Note that for my first pass I went with streams. After submitting the solution the timing was not as good as desired. Given that streams are **compact** to program, their performance seems to be **lacking** when compared to other methods. I commented out the use of streams and implemented equivalent code using a loop. The runtime changed from 8 to 0 milliseconds. I guess streams perform better when processing **large** amounts of data.

We now enter a loop in which we compare the `lo` with the `hi` values. This seems to be standard when implementing the binary search algorithm.

The first thing is to compute the `mid` value. Note that we are dealing with the sums of sub arrays and not positions in the `nums` array.

At this point in a binary search we need to determine if we continue searching in the **left** or the **right** side array of the sub array. Now we will use an auxiliary function that determines using the **Greedy** algorithm if we go right or left. This is done using the number of `pieces` when compared to `m`.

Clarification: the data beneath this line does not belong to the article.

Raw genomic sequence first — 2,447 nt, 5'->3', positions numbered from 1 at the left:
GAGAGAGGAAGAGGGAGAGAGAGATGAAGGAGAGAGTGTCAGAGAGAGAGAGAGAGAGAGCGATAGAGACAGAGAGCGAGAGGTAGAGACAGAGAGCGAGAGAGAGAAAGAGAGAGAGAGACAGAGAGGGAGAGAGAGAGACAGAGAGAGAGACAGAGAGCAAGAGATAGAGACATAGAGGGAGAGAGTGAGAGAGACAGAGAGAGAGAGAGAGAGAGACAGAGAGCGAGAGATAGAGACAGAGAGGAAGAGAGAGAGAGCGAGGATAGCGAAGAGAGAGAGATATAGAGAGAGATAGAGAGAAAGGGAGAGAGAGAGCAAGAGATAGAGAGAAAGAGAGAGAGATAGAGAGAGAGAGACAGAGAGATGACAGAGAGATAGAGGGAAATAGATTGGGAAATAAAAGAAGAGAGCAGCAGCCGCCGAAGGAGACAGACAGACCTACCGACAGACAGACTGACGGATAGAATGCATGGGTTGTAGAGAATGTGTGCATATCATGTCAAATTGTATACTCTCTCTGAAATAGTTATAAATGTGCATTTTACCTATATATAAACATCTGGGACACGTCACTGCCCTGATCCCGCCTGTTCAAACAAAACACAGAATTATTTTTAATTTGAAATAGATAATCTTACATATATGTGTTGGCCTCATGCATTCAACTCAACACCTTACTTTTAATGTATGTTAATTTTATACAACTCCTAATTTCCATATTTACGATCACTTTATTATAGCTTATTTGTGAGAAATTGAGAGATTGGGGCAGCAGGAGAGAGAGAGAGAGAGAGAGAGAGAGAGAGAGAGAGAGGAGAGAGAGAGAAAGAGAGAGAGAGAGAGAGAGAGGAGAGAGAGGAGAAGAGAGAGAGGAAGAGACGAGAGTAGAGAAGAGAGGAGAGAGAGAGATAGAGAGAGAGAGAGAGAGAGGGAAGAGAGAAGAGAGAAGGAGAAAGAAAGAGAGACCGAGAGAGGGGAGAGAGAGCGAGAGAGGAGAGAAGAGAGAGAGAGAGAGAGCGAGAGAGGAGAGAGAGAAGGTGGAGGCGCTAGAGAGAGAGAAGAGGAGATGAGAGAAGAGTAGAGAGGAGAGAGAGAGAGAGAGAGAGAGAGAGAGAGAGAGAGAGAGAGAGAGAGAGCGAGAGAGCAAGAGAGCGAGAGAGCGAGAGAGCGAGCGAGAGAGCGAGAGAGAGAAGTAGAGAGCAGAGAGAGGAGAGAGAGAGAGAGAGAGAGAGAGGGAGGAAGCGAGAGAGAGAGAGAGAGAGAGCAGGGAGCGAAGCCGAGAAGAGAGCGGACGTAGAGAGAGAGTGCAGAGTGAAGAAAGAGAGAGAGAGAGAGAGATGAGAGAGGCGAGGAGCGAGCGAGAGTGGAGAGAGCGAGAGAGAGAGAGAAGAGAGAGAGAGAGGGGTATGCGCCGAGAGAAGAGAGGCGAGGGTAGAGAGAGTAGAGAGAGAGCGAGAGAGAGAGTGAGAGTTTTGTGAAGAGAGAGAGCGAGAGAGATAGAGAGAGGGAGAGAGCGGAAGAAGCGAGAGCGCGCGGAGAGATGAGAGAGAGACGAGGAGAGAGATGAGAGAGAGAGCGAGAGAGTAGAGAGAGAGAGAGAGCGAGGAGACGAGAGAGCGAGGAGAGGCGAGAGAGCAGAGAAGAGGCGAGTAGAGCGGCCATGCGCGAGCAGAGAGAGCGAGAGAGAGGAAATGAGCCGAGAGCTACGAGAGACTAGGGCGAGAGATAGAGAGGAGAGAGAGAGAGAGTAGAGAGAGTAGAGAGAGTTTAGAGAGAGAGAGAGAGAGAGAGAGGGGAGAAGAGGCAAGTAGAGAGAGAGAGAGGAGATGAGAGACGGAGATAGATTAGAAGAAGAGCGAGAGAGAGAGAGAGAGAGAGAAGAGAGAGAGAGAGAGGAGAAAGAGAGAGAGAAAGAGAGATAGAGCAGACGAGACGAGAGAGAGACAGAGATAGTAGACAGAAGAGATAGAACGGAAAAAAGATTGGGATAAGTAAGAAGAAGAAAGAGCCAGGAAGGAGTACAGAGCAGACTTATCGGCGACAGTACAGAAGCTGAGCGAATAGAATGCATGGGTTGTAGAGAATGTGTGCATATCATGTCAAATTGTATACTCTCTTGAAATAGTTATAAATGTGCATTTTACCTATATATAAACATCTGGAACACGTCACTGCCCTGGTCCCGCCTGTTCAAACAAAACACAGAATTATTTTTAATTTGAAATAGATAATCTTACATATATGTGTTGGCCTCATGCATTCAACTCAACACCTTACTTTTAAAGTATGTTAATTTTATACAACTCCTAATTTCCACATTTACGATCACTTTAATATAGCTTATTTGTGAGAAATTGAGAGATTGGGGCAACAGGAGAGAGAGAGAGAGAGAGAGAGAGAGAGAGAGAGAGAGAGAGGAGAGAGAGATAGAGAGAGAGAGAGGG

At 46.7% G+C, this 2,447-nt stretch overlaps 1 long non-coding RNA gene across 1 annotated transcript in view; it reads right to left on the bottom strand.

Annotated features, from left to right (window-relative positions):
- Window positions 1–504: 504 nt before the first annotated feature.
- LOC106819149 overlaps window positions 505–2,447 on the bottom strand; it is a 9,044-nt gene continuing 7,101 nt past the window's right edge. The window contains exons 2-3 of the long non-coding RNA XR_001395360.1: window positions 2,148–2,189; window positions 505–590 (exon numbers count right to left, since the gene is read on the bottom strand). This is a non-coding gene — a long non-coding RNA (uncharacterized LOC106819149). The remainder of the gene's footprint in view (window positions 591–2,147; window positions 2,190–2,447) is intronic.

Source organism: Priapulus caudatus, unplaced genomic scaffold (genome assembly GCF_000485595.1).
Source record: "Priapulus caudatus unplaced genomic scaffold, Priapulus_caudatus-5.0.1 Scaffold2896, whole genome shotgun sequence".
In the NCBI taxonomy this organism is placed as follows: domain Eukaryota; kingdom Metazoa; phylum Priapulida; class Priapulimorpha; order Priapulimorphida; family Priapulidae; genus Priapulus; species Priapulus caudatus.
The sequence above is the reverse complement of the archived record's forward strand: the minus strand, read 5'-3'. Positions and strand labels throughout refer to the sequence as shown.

When we exit the while loop, we return the sum of the elements in the sub array we carved in the modified binary search.

/** * Greedy algorithm * Execution: O(n) */ private static int split(int[] nums, int largestSum) { // **** initialization **** int pieces = 1; int sum = 0; // **** traverse nums[] - O(n) **** for (int num : nums) { // ???? ???? System.out.println("split <<< num: " + num); // **** split array (if needed) **** if (sum + num > largestSum) { sum = num; pieces++; } else sum += num; } // **** return number of pieces **** return pieces; }

This function implements the **Greedy** algorithm. After the initialization step, we traverse the contents of the `nums` array. The condition to split the array increments the pieces or elements in the array we need to select. Once the loop is completed, the number of pieces is returned. This value is used by the caller to determine if the modified binary search continues to the **left** or **right**.

Hope you enjoyed solving this problem as much as I did. The entire code for this project can be found in my GitHub repository.

Please note that the code here presented might not be the best possible solution. In most cases, after solving the problem, you can take a look at the best accepted solution provided by the different web sites (i.e., HackerRank, LeetCode).

If you have comments or questions regarding this, or any other post in this blog, please do not hesitate and leave me a note below. I will reply as soon as possible.

Keep on reading and experimenting. It is one of the best ways to learn, become proficient, refresh your knowledge and enhance your developer toolset.

Thanks for reading this post, feel free to connect with me John Canessa at LinkedIn.

Regards;

John